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Patient-focused, efficient, affordable care by skilled surgeons.

Welcome to Surgical Centers of North Texas

About North Texas Surgery Center

Thank You for choosing Surgical Centers of North Texas

We understand any surgical procedure—even a minor one—can be a source of anxiety. That’s why we do everything in our power to make you feel safe and comfortable while receiving exceptional outpatient surgical care.

To us, safe means knowing you are being treated in a state-of-the-art surgical center by a caring and experienced team. We believe you should be comfortable knowing your care is delivered in an attentive and efficient manner that eliminates waste and makes great healthcare more affordable.

Our Surgery Center

Our Surgery Center

As an advanced outpatient surgery center, surgeons choose Surgical Centers of North Texas to perform a broad range of outpatient surgical procedures. We offer a safe alternative to hospitalization so patients can have surgery and return to the comfort of their homes the same day.

Pre and Post Op Instructions

Before Your Surgery

There are important steps you need to take to prepare for your surgical procedure. Please carefully read our Patient Guide (coming soon) and follow all instructions. If you have any questions, call us at 817-865-1771.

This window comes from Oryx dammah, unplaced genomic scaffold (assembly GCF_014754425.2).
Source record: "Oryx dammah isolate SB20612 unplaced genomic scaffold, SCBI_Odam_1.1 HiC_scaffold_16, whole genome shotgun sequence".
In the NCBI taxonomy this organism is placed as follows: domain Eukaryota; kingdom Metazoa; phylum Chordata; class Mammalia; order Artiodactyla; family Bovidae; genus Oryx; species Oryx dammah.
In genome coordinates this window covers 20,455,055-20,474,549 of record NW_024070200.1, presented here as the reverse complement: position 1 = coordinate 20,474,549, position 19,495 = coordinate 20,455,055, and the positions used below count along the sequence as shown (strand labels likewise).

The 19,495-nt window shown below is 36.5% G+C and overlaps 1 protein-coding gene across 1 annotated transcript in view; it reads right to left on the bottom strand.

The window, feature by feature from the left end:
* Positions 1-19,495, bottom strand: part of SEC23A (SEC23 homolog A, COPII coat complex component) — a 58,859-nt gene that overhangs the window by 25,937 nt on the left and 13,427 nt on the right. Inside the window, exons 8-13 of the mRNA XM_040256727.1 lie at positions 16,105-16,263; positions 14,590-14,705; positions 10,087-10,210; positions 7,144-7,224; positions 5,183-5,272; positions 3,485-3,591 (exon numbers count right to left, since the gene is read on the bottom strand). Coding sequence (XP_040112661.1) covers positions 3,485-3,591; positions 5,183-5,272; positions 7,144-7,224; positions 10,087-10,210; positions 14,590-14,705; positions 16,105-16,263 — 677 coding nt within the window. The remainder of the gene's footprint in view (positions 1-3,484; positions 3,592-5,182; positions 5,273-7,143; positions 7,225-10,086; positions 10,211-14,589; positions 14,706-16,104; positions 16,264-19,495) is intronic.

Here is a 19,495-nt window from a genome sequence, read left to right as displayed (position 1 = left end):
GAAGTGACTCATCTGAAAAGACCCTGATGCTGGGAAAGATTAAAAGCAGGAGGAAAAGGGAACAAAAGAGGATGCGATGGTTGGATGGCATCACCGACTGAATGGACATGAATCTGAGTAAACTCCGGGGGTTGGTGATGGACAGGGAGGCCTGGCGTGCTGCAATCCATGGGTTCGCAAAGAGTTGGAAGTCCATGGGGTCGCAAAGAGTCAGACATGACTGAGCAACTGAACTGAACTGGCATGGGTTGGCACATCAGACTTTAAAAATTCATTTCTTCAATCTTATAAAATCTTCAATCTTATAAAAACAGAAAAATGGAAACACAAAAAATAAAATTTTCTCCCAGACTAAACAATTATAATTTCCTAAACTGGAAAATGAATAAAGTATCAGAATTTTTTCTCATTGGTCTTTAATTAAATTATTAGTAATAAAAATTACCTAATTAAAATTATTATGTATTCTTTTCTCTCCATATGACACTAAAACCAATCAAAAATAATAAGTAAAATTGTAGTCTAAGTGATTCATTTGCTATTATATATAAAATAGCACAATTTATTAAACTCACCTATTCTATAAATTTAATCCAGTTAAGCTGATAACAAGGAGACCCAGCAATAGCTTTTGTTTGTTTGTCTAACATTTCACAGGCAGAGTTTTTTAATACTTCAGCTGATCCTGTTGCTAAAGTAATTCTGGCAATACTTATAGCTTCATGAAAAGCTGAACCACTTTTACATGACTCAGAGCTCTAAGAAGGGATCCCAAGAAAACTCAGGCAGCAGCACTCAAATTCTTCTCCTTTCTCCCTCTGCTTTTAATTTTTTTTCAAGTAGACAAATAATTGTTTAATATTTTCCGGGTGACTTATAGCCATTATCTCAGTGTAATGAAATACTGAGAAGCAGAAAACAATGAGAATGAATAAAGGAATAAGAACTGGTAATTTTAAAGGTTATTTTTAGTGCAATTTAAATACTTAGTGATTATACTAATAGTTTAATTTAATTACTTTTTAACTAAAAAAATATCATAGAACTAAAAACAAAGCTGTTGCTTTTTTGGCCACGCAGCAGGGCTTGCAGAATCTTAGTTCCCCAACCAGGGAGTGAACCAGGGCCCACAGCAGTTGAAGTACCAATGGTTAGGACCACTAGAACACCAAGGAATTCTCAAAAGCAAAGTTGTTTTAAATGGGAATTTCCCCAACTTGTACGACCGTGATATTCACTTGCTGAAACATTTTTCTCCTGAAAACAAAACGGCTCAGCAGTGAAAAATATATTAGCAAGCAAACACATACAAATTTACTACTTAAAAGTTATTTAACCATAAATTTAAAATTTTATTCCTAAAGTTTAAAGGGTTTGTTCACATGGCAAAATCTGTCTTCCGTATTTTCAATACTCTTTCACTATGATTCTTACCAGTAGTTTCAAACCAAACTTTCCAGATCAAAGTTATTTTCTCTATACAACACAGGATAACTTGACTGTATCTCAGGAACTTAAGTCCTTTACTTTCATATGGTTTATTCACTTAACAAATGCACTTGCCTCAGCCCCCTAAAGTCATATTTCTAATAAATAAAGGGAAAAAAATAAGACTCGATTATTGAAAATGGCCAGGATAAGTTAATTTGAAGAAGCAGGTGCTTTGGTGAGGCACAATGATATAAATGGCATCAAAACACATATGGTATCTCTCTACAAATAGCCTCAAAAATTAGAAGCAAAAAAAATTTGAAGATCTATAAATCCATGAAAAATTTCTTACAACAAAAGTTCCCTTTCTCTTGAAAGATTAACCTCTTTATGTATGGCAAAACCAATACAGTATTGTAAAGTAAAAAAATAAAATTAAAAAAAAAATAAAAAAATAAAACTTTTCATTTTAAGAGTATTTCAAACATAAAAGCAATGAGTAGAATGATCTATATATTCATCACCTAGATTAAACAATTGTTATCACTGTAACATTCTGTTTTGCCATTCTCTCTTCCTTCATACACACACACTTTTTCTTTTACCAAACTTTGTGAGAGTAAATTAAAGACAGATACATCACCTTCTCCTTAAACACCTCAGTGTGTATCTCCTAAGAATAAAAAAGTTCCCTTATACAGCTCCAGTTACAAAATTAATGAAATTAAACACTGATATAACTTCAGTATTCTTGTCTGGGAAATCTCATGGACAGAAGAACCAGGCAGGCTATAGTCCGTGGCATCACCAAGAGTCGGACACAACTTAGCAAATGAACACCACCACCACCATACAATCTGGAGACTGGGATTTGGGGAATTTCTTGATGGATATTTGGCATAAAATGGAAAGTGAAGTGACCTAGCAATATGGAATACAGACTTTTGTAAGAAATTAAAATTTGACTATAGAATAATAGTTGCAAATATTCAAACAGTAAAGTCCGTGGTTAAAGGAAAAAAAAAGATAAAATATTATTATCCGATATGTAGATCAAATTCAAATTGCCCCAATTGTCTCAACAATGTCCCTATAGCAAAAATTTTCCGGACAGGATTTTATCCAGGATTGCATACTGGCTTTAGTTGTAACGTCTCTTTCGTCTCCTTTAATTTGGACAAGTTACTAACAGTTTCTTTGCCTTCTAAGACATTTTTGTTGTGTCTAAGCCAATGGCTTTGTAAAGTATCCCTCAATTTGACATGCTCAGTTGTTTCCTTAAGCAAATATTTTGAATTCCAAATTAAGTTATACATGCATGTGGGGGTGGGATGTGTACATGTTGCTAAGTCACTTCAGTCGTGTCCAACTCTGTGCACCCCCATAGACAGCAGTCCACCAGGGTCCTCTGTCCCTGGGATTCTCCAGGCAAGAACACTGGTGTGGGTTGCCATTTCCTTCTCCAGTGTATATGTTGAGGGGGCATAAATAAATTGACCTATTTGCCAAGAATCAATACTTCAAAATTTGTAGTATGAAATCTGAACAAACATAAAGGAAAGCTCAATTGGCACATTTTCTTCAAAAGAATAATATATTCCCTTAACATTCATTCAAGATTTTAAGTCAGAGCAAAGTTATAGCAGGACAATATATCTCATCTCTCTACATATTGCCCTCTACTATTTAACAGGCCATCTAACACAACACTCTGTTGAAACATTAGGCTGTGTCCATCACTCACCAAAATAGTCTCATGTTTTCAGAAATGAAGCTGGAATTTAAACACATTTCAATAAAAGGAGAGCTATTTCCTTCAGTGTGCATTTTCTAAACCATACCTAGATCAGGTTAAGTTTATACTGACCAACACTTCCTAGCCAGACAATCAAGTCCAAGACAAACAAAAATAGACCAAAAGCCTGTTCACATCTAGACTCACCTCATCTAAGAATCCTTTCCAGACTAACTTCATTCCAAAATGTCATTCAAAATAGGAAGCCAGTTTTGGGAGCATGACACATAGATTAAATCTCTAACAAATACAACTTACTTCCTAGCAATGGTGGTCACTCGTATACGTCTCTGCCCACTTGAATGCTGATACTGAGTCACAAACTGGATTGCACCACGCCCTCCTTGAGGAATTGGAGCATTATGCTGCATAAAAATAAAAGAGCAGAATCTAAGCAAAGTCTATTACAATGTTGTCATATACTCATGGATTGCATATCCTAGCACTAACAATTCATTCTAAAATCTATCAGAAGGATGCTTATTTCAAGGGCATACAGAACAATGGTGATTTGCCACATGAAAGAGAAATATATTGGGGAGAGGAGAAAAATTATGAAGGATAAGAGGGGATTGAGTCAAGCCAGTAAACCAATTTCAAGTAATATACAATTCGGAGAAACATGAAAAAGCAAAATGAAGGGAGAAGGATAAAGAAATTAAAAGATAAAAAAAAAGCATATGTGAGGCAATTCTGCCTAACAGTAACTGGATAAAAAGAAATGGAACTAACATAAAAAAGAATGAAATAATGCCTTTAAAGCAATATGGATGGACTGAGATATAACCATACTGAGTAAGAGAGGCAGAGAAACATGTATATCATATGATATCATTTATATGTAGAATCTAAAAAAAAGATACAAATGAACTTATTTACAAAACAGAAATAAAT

Urologic Service by Urology Partners of North Texas

Extracorporeal Shockwave Lithotripsy (ESWL): As Minimally Invasive as It Gets!

ESWL — who needs it? If you’re having pain from a kidney stone, maybe YOU do. If Dr. Bevan-Thomas has recommended ESWL, you’re surely wondering, “What exactly does that mean?”


ESWL stands for extracorporeal shockwave lithotripsy. Interestingly, extracorporeal soundwave lithotripsy would be a more accurate name because it is technically soundwaves, not shockwaves, that are used in the procedure. A shock of energy produces the soundwaves, thus the shockwave name. The kidney stones absorb the soundwaves and begin to break up, like a small earthquake within the stone.


For starters, ESWL is noninvasive; extracorporeal means “outside the body.” So it’s not an invasive surgery, and you won’t have an incision.

The lithotripsy part means “the breaking of stones.” Dr. B-T will use fluoroscopy (x-rays) to locate the stone(s) and a machine called a lithotripter to target your kidney stone with soundwaves. The soundwaves break the stone into small particles that will pass with your urine.


You’re a candidate for ESWL if:

  • Your stone is causing persistent pain and/or pain medication is not working.
  • Your stone is causing recurrent infections.
  • Your stone is smaller and blocking the kidney but has not passed by itself.
  • You are worried about a stone passing in the future and want to save yourself the pain and anguish of passing the stone on your way to Mexico or during your PhD dissertation.